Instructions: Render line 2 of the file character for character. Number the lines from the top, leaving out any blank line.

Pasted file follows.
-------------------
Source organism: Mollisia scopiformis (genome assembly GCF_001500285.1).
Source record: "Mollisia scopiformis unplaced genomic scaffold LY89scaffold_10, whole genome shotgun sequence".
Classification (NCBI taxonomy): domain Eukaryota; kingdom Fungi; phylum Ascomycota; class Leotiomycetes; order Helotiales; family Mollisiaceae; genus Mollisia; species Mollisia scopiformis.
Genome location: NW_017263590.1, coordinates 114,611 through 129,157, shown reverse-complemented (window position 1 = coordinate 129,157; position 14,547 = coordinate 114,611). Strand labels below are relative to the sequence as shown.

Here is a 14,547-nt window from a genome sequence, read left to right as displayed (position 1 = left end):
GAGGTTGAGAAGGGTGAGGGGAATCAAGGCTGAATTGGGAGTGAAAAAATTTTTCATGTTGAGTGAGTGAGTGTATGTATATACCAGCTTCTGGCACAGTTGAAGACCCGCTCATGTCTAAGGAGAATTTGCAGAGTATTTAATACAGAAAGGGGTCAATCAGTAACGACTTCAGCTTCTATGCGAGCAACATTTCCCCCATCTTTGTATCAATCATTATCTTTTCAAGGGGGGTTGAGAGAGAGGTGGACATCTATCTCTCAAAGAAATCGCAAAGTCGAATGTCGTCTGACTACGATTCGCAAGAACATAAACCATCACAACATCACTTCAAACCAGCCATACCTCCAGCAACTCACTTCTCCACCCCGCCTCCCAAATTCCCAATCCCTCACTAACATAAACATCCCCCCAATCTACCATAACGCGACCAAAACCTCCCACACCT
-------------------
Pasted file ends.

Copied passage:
Source record: "Mollisia scopiformis unplaced genomic scaffold LY89scaffold_10, whole genome shotgun sequence".